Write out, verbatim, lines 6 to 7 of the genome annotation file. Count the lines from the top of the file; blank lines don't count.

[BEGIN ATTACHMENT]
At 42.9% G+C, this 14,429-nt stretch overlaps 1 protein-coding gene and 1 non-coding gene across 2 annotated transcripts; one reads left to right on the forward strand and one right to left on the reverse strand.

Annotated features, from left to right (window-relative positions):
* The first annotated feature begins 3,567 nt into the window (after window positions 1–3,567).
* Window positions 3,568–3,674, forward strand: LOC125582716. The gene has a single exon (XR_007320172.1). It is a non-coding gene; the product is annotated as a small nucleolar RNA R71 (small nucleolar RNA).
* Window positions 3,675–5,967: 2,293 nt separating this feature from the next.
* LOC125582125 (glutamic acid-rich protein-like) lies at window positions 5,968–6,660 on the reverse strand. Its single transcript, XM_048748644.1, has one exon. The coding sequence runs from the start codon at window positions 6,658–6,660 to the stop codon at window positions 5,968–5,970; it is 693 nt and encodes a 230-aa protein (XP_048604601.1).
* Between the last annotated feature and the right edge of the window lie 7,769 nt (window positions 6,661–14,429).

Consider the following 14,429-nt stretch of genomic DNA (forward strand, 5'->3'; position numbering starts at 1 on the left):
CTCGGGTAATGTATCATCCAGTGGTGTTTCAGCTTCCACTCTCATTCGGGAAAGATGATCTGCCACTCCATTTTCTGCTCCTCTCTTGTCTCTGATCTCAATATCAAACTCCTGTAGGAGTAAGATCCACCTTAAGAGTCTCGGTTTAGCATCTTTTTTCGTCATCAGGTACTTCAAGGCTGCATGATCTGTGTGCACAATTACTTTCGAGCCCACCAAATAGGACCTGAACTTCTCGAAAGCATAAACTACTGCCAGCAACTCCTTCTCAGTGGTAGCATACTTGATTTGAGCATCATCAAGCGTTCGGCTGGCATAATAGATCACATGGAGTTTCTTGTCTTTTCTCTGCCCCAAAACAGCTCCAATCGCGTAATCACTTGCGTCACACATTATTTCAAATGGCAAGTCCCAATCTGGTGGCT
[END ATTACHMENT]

* LOC125582125 (glutamic acid-rich protein-like) lies at window positions 5,968–6,660 on the reverse strand. Its single transcript, XM_048748644.1, has one exon. The coding sequence runs from the start codon at window positions 6,658–6,660 to the stop codon at window positions 5,968–5,970; it is 693 nt and encodes a 230-aa protein (XP_048604601.1).
* Between the last annotated feature and the right edge of the window lie 7,769 nt (window positions 6,661–14,429).